Yesterday I was at a park with Stella and my son Cary, who is five years old. There was another boy there, perhaps a year younger than Cary, who wanted to make friends. He was there with his grandparents. His grandmother had been following him around, hovering over him, issuing him warnings and instructions on how to play. The grandfather was with his little sister. He yelled at her when she slipped off the swing herself instead of waiting for him to lift her off. She was two.
Cary is outgoing and charismatic. Soon the boy was running all over the playground with him, free now of the grandmother, who couldn’t keep up. They played for about half an hour, now rough-and-tumble, now holding hands. Sometimes the sister joined in, in a group hug. Abruptly, the grandparents decided it was time to leave. The boy was disappointed. “You can play with him again next time,” they lied.
Exuberant and mischievous, the boy held the lever shut on the gate exiting the playground. He so wanted to stay! His grandma couldn’t pry his fingers loose. As the grandfather stepped forward menacingly, I coaxed the gate up and the boy started running around the parking lot, irrepressible. The next instant he tripped and sprawled hard onto the pavement, his forearms breaking his fall. “Good!” The word exploded from the grandfather’s mouth. Quickly they hustled the sobbing boy and bewildered girl into the car and drove off.
This incident cast a shadow over my heart, trifling though it may seem compared to Reaper drones blowing up school buses, paramilitaries torturing indigenous environmentalists, and the genocide unfolding right now in Cameroon.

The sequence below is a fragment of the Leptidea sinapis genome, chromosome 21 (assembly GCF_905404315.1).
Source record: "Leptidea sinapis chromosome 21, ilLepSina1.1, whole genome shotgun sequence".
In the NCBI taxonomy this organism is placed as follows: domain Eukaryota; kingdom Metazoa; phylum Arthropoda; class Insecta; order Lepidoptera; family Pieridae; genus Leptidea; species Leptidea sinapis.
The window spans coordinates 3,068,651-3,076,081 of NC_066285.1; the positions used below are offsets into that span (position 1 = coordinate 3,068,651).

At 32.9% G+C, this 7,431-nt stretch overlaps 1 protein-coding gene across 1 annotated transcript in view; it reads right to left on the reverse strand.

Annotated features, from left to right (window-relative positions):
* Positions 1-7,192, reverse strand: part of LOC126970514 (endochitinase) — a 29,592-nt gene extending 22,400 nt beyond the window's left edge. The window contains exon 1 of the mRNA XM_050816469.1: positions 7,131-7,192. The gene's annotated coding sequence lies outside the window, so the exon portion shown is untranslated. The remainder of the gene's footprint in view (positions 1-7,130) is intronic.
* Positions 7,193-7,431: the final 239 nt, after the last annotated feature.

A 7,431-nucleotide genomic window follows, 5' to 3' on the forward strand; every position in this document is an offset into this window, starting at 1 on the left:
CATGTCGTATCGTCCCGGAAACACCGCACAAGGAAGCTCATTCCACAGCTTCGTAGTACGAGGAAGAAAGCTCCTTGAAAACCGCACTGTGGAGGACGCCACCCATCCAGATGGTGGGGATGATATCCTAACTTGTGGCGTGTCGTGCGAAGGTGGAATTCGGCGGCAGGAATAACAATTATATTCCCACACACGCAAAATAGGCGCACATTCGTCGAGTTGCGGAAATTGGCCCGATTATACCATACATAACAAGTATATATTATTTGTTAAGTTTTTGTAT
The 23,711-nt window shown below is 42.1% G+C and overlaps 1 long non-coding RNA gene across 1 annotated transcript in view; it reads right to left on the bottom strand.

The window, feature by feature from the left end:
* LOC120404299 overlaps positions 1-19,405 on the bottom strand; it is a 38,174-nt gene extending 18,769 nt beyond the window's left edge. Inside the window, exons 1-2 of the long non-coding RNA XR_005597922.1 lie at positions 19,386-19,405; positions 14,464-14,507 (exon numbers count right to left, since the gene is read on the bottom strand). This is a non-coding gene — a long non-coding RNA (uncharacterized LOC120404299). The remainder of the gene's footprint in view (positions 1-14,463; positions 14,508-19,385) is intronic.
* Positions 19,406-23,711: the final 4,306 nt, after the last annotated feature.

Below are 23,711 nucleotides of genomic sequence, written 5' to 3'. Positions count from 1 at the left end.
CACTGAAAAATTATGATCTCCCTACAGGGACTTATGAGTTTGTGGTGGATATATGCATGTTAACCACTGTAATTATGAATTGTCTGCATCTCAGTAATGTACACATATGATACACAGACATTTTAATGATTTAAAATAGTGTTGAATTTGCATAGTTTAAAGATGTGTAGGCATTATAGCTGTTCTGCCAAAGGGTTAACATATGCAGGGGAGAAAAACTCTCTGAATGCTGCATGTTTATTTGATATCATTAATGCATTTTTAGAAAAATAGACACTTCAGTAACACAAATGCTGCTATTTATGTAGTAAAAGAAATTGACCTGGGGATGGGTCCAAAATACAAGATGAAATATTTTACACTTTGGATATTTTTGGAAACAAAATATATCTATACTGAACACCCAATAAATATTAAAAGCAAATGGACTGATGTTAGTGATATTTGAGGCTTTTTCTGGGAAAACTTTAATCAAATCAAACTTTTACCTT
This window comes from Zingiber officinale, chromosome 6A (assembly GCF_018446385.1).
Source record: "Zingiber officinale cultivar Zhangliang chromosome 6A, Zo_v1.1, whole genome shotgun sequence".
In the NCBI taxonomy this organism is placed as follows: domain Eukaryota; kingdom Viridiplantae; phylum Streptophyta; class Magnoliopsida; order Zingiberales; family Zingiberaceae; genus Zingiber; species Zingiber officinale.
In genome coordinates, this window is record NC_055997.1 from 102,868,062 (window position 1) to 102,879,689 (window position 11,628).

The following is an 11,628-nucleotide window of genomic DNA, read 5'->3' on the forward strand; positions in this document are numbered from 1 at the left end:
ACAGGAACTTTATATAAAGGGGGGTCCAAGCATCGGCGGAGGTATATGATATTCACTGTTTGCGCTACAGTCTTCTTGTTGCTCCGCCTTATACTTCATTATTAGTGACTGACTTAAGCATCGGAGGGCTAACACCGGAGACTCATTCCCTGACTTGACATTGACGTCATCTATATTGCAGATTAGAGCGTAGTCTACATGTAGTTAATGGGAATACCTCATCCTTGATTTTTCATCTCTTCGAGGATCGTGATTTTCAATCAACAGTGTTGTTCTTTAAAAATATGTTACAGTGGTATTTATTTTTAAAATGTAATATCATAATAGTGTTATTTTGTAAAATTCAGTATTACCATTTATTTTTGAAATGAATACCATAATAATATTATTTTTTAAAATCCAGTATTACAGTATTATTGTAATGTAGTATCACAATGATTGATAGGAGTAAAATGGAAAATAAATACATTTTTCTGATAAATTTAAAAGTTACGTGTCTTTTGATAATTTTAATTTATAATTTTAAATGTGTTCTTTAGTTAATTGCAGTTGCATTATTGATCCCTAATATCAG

The events in Yemen, Guatemala, and Cameroon are in some sense theoretical, impacting me mostly via stories. I have not witnessed those events. Instead, I am shown a little boy, hurt and shamed by the people he is biologically inclined to trust the most. Through him, I can feel a whole world of hurt because all of these phenomena are part of each other. Alienated, traumatized, damaged little boys grow up to be the kind of men who launch drone campaigns and genocide. A world where small children experience a violation of their sovereignty is inevitably a world where the rainforests, whales, soil, and water suffer a similar violation.
I saw that boy, his tenderness and openness, his perplexity at the seemingly random violence from those he loves, his valiant attempt to understand why he is not trusted and why playtime is so short. So small he was, doing his best to make sense of a wrongness far beyond his ken. I peered into his future of classrooms and doctor’s offices, ADHD prescriptions and anxiety meds, addiction, and self-blame. What will he become when his dismay and perplexity turns to depression? When his depression turns to rage? When his rage turns to entitlement?
Maybe someday he will become a perpetrator in his own right. Maybe he will be like Brett Kavanaugh, a drunken frat boy shoving his penis in women’s faces.
Hold on a second.
Did you notice the dehumanizing slur, “frat boy”? It is socially acceptable to dehumanize the bad guys, isn’t it. Because you and I are on Team Good, fighting Team Evil. Humanize them, and you render aid and comfort to the enemy. We must screen out any redeeming qualities or exculpatory history so that we can arouse maximum contempt for those we must conquer to achieve a better world. Such is the mentality of war.
To humanize the enemy truly does hamper the war effort. If we hope to solve climate change by inciting hatred for the greedy, lying, climate-denying assholes in the fossil fuel companies, then it does not help to point out that in their world, they are the good guys, operating in a corporate culture and political subculture that validate what they are doing. It does not help to point out that the economy and industrial system they serve is addicted to fossil fuels. Nor does it aid the war effort to observe the imperative for endless growth in consumption in a money system based on interest-bearing debt. Besides, these conditions admit no easy solution. Better stick with fighting the bad guys.
Better stick to shaming the frat boys. Better stick to calling out the bigots and misogynists. Better stick to locking up the criminals. Better stick to building walls to keep out the immigrants. Better stick with controlling the behavior. Better stick with punishing that little boy.